- Avoidance – avoiding discussing the topic or participating in activities.
- Changes to emotional state – increased irritability, angry outbursts, difficulties concentrating, being wound up or nervous, crying.
- Changes in mood and thinking – loss of interest in previously enjoyed activities, appearing flat or empathetic.
- Increase in physical complaints.
- Withdrawl from friendship groups.
- Changes in appetite.
Helping Students Feel Informed
Children deserve the right to truthful information. There is a fine line between being open, however, and protecting them from unnecessary stress. It is tricky to filter through information so that you don’t overload your students and cause extra worry.
Beyond Blue have some amazing tips for helping your students understand what they see on the news:
“It can help to explain things in concrete ways, such as by showing them on a map how far away the event was from your neighbourhood, or explaining that what they’re seeing on TV is a replay of something that happened before, not a new incident”
Make sure you use age-appropriate language. You may also like to explore child-friendly news services with your class, such as Behind the News.
Showing your students a video that interviews children who are being affected can help them to relate better to the information. Seeing other children dealing with the event can make your students feel more capable and confident.
Make sure you focus on the positive aspects of the news. Exploring evidence of community spirit, the bravery of the emergency services and seeing the generosity of the public at these times is a great way to draw a positive feeling from devastating news.
Students may have intense questions about these topics. You need a strategy to help you answer these questions so that you can comfort your students but also be truthful and informative. Why not invite an expert, such as a firefighter or other emergency service person into your classroom to have a Q&A session?
Another great way of supporting your students is to help them feel proactive. Once they’ve prepared themselves, how can they help others in the community?
Get together and brainstorm ideas about how you could help others. Creating posters to raise awareness and participating in fundraisers or donation drives can help empower students and help them feel more confident.
The road to recovery after a traumatic event is long. It doesn’t stop when the danger does.
It is incredibly important to understand that your students may have residual anxieties and feelings after a disaster. This means that you may need to continue to support and monitor your students’ emotional health for a long time after an event has passed.
Students may have lost their homes, familiar places in their community, or even friends who have had to relocate. Some children may have experienced life-threatening situations, or witnessed traumatic scenes.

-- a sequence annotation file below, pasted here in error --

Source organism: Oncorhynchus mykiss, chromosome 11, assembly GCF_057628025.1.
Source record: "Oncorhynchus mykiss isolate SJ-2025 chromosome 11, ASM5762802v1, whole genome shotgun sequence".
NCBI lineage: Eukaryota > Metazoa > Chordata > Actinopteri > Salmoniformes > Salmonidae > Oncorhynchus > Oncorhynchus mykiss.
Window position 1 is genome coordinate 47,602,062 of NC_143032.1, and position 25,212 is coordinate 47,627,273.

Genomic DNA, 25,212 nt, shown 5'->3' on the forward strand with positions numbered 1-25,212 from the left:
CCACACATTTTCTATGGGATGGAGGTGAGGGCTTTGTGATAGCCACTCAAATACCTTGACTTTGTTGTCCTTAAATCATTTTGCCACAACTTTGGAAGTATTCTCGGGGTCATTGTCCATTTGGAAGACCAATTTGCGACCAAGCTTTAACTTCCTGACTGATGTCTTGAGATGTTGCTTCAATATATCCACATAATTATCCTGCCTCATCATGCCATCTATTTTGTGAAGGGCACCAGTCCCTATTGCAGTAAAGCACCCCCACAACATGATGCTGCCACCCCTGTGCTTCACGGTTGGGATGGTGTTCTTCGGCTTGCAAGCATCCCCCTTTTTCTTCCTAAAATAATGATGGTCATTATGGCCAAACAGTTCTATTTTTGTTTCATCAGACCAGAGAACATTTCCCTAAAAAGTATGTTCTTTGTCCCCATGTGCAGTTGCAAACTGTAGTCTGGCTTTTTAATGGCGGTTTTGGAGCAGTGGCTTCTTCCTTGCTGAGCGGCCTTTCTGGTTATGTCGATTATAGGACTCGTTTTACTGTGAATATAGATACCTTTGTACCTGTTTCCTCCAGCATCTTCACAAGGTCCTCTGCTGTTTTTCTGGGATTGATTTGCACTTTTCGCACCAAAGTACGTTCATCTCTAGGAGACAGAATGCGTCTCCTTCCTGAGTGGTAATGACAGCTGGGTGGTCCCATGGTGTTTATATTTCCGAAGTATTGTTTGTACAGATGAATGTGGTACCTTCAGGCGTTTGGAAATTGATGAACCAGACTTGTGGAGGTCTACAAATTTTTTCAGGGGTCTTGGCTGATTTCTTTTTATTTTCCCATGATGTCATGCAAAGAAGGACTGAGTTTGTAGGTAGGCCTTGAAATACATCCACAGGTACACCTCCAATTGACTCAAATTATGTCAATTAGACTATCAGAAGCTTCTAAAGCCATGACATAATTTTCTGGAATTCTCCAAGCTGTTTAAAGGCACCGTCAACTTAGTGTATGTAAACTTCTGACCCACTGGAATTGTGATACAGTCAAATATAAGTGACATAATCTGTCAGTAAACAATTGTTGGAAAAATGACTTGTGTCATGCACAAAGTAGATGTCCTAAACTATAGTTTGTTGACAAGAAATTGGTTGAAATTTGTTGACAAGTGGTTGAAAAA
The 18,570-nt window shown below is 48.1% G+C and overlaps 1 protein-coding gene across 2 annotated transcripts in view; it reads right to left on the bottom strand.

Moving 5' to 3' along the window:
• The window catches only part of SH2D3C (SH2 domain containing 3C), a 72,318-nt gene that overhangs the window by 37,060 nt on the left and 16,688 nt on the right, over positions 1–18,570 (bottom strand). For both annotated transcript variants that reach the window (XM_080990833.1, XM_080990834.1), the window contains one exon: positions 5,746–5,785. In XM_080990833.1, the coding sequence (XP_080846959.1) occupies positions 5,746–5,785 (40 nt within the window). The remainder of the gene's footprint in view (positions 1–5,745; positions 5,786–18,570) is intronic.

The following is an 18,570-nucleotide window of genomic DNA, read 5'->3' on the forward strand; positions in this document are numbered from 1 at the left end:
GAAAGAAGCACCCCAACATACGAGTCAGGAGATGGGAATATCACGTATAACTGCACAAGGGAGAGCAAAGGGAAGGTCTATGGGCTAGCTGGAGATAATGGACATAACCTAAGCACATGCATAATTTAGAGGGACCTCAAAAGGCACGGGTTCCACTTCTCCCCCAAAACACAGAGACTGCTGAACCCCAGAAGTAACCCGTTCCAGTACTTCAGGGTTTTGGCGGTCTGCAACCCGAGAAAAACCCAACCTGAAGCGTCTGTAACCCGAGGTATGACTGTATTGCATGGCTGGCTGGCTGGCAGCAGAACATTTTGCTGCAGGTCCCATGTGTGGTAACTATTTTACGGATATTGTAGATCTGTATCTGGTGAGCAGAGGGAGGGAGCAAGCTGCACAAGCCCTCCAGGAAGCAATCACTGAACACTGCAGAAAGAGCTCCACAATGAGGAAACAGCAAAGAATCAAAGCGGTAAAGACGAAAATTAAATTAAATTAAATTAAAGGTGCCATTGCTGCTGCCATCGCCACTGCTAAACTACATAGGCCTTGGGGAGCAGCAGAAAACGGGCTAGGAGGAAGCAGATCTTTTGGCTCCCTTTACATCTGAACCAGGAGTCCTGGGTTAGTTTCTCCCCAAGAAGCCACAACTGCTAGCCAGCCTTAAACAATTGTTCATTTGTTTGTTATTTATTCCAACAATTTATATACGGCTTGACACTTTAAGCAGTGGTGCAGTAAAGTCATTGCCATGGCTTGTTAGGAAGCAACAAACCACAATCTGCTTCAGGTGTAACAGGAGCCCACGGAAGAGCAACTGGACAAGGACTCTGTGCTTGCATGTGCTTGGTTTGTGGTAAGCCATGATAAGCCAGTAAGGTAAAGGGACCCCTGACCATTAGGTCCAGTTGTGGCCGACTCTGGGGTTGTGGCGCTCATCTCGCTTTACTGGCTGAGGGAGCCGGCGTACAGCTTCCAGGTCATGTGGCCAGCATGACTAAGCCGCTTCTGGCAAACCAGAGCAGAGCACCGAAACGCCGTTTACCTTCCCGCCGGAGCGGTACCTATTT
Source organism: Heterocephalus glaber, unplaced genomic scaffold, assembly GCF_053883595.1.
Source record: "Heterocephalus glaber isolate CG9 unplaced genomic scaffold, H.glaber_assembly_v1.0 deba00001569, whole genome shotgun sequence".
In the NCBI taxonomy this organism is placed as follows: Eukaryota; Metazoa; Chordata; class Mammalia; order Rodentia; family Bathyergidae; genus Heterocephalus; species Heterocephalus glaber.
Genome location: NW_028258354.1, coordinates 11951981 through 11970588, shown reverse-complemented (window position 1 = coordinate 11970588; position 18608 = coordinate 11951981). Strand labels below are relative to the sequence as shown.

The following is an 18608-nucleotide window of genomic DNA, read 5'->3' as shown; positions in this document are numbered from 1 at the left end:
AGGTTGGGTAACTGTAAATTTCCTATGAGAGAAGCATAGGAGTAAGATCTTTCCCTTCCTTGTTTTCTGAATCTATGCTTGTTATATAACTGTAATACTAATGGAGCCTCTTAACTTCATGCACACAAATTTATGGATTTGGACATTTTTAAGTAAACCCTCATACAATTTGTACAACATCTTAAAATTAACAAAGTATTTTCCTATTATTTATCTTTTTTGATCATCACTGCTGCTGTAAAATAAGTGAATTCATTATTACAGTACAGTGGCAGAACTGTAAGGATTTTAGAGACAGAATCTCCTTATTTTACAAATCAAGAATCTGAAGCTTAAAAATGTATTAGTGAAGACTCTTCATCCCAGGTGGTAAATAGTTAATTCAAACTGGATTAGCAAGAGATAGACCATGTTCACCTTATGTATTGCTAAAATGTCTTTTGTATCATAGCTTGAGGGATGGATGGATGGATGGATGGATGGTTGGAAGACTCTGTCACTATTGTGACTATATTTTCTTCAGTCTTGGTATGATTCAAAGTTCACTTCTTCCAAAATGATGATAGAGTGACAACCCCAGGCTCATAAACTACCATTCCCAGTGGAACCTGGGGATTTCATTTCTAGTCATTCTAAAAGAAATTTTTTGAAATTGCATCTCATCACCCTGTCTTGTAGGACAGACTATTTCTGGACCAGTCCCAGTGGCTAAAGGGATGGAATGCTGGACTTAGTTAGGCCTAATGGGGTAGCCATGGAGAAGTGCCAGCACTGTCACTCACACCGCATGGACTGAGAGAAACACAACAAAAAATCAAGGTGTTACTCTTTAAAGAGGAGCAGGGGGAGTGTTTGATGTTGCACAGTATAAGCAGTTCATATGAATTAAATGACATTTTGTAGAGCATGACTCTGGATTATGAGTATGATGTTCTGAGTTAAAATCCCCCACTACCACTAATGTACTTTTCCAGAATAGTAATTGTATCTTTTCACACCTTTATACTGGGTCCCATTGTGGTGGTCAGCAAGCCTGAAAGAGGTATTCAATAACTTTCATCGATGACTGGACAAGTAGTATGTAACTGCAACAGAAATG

Extended stress can have long-reaching effects on students. It can be difficult for them to get back into their learning if their sense of safety has been damaged. It may be beneficial to get the help of an outside program, such as Bounce Back, to help students out.
Help restore a sense of control and re-build students’ confidence by giving them real-life stories of recovery.
Why not read them a storybook to help them recover?
Many states and territories have Natural Disaster Recovery resources available on their website, such as these ones from Queensland Health or check out Beyond Blue’s free, evidence-supported storybook to help children understand trauma and recover from natural disasters.
Supporting students who are experiencing heightened emotions for a long period of time can have a big toll on your own emotions. Making sure you monitor your own emotions and needs is incredibly important. You can’t take care of the emotional needs of your kids unless you take care of yourself first.
Our blog 5 Tips for Teacher Well-Being discusses a few ways that teachers can look after their own mental health:
- Take time to destress, by listening to music, meditating or listening to soothing music.
- Have a chat with a colleague or mentor to share your concerns for your class.
- Have a good work/life balance. Make sure you are satisfied with your own level of preparation at home.
- Take care of yourself physically, including maintaining exercise regimes and healthy eating.
What advice do you have for helping children cope with traumatic events? Leave your comment below.
To help Aussies who have been affected by the traumatic events of bushfire season, Beyond Blue has produced a page with resources and information around bushfires and mental health. For help concerning the emotional impact of bushfires, information about emotional distress and links to other helpful websites, visit their page.